As Apple Pay grows, the security of Apple's mobile devices becomes more critical. With fingerprint identification built into every new iPhone built since 2013, why is Apple now strengthening its rules for PIN authentication?

The upcoming version of the Apple mobile operating system, iOS 9, will raise the minimum lock-screen PIN length to six digits, compared with the four-digit minimum in place today.  There's a good reason for this: Despite Apple's focus on its biometric Touch ID system, fingerprint authentication is still optional for all logins. Thus, even with Touch ID enabled, a cyberthief still needs to only get a user's PIN to get full access to an Apple device.

Cracking a PIN with software, or simply guessing it, is made far more difficult when the PIN is even two characters longer than the current default. IPhone users are still vulnerable to shoulder-surfing or choosing a PIN that is too obvious (such as 123456), but Apple's change makes a significant difference in protecting a device that is increasingly linked to sensitive payment data.

However, the time it took Apple to enable this change – which still does not take effect until it releases iOS9 in October – and the poor communication of it speak to Apple's views on security. Apple is all about the experience and anything that interferes with that experience, such as security, takes a back seat to other features. Apple's increased rhetoric around security reflects increased scrutiny of its technology in the wake of last year's iCloud nude photo leaks and the more recent issues with how banks approve cards for use in Apple Pay.

But even this change to PIN security was only possible on Apple's terms because of the widespread use of Touch ID. On a Web page explaining the change, Apple said: "The passcodes you use on your Touch ID–enabled iPhone and iPad will now have six digits instead of four. If you use Touch ID, it’s a change you’ll hardly notice. But with one million possible combinations — instead of 10,000 — your passcode will be a lot tougher to crack."

Although six digits is certainly more secure, it may end up making little difference to cyberthieves, who are increasingly looking for alternatives to the brute-force cracking of passwords, said Avivah Litan, a vice president and analyst at Gartner.

"Obviously six digits is stronger security than four, but in the end, cyberthieves who record keystrokes in order to capture passwords don't care if it's four, six or 24 digits," she said. "Making it six digits instead of four just strengthens the fortress against low-tech attacks."

Anyone looking for that detail would have to hunt for it; security still seems to be a low priority in Apple's marketing. When Apple executives on June 8 presented details of iOS 9 at Apple's annual Worldwide Developers Conference, not one mention was made of the PIN change. Apple also did not mention it in a news release detailing quite a few iOS 9 changes. It was only later, in a very lengthy page about iOS9 on Apple's site, did Apple even mention the PIN change and, even then, it was the 39th change mentioned in a list of 43.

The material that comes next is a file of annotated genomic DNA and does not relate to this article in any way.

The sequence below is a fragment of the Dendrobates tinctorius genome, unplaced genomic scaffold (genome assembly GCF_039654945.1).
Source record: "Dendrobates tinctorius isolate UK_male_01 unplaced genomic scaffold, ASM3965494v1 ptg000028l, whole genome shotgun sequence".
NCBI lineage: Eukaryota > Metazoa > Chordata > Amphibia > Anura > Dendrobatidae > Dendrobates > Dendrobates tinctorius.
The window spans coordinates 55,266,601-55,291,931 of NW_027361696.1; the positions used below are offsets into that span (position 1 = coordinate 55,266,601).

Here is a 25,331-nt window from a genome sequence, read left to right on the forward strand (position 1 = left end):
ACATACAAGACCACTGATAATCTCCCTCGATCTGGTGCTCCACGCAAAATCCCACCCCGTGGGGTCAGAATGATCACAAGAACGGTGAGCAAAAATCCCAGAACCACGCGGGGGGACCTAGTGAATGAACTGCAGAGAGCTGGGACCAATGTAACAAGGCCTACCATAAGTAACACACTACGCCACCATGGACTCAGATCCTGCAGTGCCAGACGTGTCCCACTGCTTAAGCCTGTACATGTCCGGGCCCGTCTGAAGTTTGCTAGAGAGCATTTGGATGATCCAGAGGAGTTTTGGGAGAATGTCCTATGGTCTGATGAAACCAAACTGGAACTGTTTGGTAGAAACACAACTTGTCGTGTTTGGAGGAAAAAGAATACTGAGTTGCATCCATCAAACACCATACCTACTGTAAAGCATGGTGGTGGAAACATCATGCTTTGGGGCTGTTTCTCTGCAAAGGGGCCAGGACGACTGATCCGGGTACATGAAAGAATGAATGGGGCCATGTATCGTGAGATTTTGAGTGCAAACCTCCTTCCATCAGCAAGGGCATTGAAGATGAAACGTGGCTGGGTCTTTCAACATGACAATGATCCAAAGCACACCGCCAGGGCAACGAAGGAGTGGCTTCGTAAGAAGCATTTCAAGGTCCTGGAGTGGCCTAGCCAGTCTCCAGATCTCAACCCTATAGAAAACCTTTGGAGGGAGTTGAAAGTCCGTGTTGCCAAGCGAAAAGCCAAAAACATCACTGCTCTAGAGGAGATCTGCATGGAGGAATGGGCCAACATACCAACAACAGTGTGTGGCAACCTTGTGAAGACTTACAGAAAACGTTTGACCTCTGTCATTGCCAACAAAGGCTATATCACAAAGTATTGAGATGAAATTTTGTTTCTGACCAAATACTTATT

But that's how Apple views security. The Apple rationale is that customers must get comfortable with technology and then make it a habit. Once consumers accept the new technology, security can slowly—and quietly—be ratcheted up later.

Litan added that these changes could have another impact, which could strengthen security indirectly. By making the PIN that much more complicated, it will encourage shoppers to use the (now even more convenient, by comparison) Touch ID, "which Apple is also no doubt improving for accuracy and ease of use," she said.

Apple is also adding two-factor authentication in iOS9, but only in very limited situations, specifically when signing in from a new browser or a new device. When that happens, users "will be prompted for a verification code. This code is automatically displayed on your other Apple devices or sent to your phone," Apple said on its website.

Why not use that two-factor authentication for Apple Pay purchases above a pre-determined dollar value? Or when making a password change or when accessing other sensitive information?

The Touch ID situation is more problematic. One of the advantages of Touch ID is that sharply reduces how often a shopper is forced to key in their PIN, which is the best way to thwart shoulder-surfing by literally reducing the number of opportunities to steal the PIN. Touch ID is also a fundamentally more secure authentication technique than a PIN, especially a 4-character PIN. But there are many reasons for Touch ID to fail. Apple's choice was to either let a Touch ID failure kill the transaction or allow it to default to the PIN.

Security argues for that transaction to then die, but user experience argues to use the PIN. For Apple Pay to succeed, Apple can't let the authentication process be an intrusion.

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